Advanced Search

CPS launches new tools for prosecutors to tackle violence against women and girls

26/11/2012

To mark the International Day for the Elimination of Violence Against Women, Sunday 25 November, the CPS has announced new tools for prosecutors to tackle domestic violence and stalking.

The CPS has produced, in partnership with the Association of Chief Police Officers (ACPO), a new checklist for police and prosecutors for use in cases of domestic violence. We have also updated our guidance to prosecutors to reflect the introduction of two new stalking offences and will soon be launching new training on cyber stalking.

The Director of Public Prosecutions, Keir Starmer QC, said: "Violence against women and girls is a key priority for the CPS and we have taken a number of steps to improve the prosecution of these types of offences. This includes a continued commitment to equip prosecutors with useful and relevant tools, guidance and training in order to enhance our ability to effectively prosecute people who commit these crimes.

"In domestic violence cases, we work hard to build the best case possible and it is vital that every opportunity to gather evidence is taken. We continue to improve our performance in achieving successful prosecutions of violence against women and girls with nearly three quarters of domestic violence prosecutions ending in a conviction last year."

The new checklist for domestic violence cases is designed to prompt police officers and prosecutors to take specific steps to promote thorough investigations, effective prosecutions and to help ensure victims receive the service they deserve. 

Speaking about the checklist, Mr Starmer said: "We are pleased to have created this checklist with ACPO so that both police and prosecutors can work together to further improve our performance in domestic abuse cases."

ACPO lead on domestic violence, Chief Constable Carmel Napier, said: "One in four women and one in six men experience domestic abuse in their life time. Domestic abuse ruins lives, in some cases it ends in homicide. The Joint CPS and ACPO domestic violence checklist will give officers the confidence that they are collecting all the evidence needed to support a conviction."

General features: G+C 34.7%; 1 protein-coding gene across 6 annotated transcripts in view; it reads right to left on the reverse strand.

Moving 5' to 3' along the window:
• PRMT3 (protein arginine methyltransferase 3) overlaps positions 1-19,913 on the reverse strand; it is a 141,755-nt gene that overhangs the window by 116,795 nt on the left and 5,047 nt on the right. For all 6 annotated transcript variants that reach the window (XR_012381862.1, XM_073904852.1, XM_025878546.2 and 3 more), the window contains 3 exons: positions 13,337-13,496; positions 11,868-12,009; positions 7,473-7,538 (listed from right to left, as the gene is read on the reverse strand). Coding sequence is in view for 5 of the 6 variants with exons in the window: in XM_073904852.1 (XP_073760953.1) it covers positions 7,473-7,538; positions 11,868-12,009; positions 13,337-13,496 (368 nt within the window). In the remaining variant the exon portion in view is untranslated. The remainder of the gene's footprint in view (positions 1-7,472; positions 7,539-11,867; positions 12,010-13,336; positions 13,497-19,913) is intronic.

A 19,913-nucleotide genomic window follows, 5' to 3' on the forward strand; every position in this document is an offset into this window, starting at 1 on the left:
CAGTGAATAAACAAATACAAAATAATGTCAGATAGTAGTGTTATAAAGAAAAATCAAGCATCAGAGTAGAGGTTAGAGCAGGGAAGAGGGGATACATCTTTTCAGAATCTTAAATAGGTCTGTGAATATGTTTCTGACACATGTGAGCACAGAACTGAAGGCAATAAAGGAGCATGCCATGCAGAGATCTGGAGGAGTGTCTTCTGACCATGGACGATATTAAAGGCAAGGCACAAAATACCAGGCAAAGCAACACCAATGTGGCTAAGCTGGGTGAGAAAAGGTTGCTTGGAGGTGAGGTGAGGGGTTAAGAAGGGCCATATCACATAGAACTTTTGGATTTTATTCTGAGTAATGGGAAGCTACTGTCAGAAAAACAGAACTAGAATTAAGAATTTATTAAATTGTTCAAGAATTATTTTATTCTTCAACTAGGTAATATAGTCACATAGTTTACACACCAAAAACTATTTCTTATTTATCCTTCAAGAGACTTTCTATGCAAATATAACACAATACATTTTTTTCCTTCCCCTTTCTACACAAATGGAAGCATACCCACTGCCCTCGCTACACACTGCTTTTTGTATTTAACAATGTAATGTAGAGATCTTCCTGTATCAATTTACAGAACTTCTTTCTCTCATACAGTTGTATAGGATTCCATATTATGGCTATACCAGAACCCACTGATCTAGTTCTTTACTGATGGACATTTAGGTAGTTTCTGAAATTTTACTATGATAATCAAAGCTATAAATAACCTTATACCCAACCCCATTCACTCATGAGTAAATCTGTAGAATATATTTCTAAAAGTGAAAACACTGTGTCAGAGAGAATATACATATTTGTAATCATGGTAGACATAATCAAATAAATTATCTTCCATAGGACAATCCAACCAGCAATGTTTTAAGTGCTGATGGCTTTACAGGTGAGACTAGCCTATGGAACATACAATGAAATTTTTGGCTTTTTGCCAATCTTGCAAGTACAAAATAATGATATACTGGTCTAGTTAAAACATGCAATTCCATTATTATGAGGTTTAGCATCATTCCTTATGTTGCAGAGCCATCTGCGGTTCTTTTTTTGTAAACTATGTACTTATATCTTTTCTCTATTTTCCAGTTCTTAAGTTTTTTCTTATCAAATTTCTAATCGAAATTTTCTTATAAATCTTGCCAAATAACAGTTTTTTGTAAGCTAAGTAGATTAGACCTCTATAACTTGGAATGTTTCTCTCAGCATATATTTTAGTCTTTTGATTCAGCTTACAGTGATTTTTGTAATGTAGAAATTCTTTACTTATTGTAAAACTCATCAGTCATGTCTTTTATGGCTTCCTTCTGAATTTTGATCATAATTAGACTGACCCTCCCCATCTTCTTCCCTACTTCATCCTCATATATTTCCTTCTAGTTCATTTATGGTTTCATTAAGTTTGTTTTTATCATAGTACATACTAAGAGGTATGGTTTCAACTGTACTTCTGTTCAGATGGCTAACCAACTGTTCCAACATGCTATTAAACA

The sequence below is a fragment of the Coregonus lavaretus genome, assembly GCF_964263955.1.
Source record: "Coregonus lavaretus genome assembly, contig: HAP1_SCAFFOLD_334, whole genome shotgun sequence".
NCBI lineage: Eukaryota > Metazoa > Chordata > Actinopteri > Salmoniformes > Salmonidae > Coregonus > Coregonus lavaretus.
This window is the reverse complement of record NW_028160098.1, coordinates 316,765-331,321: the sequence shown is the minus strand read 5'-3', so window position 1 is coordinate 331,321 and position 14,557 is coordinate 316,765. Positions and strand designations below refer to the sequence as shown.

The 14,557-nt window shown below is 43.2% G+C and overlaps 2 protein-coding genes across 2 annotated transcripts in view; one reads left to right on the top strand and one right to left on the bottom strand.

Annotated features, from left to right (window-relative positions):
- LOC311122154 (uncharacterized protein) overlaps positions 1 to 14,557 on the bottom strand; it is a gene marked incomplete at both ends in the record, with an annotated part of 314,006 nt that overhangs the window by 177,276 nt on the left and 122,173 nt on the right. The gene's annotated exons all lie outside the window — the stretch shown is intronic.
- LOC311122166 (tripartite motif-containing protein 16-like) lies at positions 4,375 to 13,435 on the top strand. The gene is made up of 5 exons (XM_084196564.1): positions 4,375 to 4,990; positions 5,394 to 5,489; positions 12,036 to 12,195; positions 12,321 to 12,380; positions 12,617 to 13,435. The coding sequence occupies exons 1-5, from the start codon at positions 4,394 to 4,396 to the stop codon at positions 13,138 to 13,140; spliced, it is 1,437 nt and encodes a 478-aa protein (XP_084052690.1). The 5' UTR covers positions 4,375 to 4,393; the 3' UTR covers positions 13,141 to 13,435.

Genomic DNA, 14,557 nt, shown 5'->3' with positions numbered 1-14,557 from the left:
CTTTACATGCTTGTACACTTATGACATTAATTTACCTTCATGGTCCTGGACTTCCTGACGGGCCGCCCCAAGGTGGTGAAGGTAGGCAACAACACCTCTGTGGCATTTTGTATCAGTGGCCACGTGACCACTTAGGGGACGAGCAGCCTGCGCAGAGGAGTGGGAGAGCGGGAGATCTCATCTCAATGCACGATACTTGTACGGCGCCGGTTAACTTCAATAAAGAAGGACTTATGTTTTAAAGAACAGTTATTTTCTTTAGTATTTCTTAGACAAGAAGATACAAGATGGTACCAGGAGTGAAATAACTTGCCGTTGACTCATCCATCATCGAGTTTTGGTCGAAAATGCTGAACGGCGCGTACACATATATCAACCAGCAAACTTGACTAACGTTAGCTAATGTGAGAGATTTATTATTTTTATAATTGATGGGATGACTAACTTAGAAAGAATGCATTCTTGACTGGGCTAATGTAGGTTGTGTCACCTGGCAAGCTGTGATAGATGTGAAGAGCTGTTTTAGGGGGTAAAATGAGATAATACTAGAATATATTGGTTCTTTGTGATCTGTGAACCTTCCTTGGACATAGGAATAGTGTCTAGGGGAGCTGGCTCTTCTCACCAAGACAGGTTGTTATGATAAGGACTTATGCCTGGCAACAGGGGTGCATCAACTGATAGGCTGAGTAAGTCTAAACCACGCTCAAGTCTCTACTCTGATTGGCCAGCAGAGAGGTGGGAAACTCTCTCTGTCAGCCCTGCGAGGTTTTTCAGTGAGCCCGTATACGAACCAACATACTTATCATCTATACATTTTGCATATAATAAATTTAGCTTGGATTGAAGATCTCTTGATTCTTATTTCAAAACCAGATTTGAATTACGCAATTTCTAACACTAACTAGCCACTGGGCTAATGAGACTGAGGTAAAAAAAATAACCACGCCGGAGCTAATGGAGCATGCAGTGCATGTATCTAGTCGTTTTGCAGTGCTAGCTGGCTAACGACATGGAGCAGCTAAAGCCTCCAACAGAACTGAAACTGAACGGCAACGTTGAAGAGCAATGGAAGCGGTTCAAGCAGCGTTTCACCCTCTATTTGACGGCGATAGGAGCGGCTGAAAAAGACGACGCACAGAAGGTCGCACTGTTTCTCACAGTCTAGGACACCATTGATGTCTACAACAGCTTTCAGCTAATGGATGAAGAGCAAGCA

In addition, we have updated our guidance to prosecutors to reflect the introduction of two new stalking offences to the Protection from Harassment Act 1997. This will help prosecutors to bring the most relevant charges.

We will shortly also be launching new training for CPS staff specifically on cyber stalking. The training, one of four cyber security modules funded by the National Cyber Security programme, will enhance prosecutors' understanding of the range and elements of stalking offences committed online and how these cases should be presented in court.

Mr Starmer said: "Stalking, whether online or in any other guise, is an invidious crime that can have an overwhelming and often life shattering impact. We are determined to keep improving our performance in prosecuting stalking and harassment offences and that starts by ensuring all prosecution decisions are carefully considered and reflect the impact stalking has had on the victim. This is why we have introduced updated guidance and training to include the new offences." 

Kristiana Wrixon, the National Stalking Helpline Manager, added: "The National Stalking Helpline welcomes the updated Crown Prosecution Service guidelines for dealing with cases of stalking and harassment. The new stalking law can only help victims receive the justice they need if prosecutors fully understand this serious and life changing crime. We are pleased that the CPS recognises its vital role in helping victims of stalking and is also introducing new training to tackle the new threat of stalking offences committed online."

Ends

Notes to Editors

  1. The updated stalking and harassment legal guidance is now available on the CPS website.
  2. The checklist is available here.
  3. The new stalking offences, included in the Protection from Harassment Act (1997), are:
    • Section 2A - A course of conduct in breach of the prohibition on harassment in section 1(1) of the Protection from Harassment Act (1997) and the course of conduct amounts to stalking. 
    • Section 4A - A course of conduct which amounts to stalking and causes fear of violence or serious alarm or distress which has a substantial adverse effect on the victims usual day-to-day activities.
    • The Act also provides a non-exhaustive list of examples of behaviour that are associated with stalking.
  4. Helpline numbers:

             National domestic violence helpline: 0808 2000 247
             Mens advice line: 0808 801 0327
             Broken rainbow: 0300 999 5428
             National stalking helpline: 0808 802 0300
             Childline: 0800 1111
             England 24-hour helpline 0808 200 0247
             Wales 24-hour helpline 08457 023 468
             Scotland 24-hour helpline 0800 027 1234
             Northern Ireland 24-hour free-phone helpline 0800 917 1414
             Republic of Ireland helpline 1800 341900